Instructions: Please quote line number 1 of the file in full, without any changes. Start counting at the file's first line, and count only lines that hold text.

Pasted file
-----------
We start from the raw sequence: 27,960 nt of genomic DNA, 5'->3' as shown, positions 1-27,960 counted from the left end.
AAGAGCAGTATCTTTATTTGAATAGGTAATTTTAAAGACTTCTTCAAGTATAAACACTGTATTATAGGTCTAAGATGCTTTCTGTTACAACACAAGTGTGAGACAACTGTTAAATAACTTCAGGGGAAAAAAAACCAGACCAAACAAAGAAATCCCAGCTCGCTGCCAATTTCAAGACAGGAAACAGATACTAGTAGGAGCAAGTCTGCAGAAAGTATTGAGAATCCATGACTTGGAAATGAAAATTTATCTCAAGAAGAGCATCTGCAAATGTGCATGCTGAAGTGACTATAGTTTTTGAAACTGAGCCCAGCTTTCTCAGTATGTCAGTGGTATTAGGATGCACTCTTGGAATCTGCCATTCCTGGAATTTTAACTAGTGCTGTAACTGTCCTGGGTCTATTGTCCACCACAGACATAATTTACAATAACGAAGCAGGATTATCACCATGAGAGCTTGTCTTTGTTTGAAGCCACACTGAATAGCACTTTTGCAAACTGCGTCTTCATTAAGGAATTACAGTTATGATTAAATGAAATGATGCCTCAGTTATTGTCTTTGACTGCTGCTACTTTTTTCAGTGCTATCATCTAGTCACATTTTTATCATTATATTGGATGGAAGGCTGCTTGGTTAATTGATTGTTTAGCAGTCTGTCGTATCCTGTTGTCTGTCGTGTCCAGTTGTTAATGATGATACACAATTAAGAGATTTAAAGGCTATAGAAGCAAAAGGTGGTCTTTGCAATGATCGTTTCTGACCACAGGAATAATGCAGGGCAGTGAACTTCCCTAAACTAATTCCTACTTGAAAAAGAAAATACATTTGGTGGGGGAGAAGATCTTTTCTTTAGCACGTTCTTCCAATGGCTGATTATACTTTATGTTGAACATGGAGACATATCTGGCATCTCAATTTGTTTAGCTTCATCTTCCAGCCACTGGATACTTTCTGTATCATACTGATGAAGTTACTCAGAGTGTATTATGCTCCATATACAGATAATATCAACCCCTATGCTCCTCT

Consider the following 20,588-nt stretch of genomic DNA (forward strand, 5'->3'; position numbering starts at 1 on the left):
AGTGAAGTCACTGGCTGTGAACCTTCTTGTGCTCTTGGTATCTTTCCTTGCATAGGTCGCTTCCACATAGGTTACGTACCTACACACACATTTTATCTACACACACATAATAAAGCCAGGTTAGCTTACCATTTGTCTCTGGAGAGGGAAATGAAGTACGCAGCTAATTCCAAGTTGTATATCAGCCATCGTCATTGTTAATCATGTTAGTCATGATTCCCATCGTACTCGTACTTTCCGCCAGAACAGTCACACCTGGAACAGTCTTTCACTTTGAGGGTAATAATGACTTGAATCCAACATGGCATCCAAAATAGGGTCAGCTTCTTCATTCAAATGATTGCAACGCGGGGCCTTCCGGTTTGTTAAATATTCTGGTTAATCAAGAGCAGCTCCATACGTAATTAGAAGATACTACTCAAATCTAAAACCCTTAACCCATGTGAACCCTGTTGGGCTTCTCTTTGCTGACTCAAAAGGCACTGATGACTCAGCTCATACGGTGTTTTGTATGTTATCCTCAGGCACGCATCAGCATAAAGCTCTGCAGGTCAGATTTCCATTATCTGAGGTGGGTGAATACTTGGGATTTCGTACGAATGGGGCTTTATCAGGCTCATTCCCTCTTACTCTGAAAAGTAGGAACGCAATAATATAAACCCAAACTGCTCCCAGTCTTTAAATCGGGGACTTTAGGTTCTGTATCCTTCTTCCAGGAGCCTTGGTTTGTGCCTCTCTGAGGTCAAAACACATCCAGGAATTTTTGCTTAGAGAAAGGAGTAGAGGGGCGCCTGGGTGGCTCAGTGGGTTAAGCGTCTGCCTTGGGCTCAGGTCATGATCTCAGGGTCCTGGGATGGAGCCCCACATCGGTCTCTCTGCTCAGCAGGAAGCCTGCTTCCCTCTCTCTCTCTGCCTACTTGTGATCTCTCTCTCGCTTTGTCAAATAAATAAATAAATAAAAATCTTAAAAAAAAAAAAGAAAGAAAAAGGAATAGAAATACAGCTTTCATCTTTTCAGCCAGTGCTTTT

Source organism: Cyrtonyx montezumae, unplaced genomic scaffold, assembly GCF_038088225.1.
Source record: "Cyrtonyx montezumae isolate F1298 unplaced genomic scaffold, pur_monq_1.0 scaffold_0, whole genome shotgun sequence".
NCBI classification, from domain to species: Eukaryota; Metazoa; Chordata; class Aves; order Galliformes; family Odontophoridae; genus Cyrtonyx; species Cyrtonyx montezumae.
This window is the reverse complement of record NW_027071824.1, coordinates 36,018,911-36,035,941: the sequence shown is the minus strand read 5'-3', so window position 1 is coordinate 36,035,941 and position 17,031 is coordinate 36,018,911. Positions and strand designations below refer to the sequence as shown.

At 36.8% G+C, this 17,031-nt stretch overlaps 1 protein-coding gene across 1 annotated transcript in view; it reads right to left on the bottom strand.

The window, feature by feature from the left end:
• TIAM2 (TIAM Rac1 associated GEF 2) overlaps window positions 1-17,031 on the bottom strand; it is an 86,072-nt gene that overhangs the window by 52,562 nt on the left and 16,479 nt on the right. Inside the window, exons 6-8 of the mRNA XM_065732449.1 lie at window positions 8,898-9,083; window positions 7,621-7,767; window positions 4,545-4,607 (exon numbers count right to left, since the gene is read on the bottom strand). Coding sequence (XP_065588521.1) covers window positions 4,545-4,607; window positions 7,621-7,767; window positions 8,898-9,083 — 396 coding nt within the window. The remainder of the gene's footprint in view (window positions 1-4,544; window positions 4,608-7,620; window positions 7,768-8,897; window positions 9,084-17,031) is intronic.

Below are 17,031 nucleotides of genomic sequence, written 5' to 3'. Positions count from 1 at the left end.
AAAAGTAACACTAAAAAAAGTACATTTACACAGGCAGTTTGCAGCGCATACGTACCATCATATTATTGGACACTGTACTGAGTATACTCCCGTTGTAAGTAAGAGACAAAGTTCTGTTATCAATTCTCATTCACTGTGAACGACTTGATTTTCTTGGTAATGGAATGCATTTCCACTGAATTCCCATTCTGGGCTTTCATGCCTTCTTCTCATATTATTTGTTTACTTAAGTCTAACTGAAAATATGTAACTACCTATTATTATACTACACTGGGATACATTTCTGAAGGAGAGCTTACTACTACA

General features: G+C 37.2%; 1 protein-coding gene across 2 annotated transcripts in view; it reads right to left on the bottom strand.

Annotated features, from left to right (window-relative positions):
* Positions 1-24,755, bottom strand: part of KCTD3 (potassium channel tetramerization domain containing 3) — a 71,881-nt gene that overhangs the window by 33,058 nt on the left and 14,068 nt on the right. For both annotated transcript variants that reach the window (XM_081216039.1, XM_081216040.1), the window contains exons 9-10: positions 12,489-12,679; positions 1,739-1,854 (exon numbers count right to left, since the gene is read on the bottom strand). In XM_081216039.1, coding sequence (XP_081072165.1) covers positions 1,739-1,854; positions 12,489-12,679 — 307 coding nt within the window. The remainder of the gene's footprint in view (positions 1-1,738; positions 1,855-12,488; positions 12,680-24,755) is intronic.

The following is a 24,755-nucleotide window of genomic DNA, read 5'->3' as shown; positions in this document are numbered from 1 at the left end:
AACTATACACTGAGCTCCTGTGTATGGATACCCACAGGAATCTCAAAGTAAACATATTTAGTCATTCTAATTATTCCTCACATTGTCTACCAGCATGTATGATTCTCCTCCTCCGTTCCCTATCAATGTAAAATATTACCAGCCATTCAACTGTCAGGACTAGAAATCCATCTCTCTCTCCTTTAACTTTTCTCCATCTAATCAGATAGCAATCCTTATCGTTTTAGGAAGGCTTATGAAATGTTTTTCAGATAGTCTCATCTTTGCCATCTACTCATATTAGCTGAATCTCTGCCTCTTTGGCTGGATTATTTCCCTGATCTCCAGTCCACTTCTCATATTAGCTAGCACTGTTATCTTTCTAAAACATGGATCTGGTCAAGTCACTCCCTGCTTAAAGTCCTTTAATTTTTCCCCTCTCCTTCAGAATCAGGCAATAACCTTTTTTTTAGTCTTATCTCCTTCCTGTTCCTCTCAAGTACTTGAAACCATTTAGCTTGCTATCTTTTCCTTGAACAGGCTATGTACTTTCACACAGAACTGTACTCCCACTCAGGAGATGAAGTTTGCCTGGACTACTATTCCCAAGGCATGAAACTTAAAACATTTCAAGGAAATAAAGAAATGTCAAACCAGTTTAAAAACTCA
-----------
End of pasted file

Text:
We start from the raw sequence: 27,960 nt of genomic DNA, 5'->3' as shown, positions 1-27,960 counted from the left end.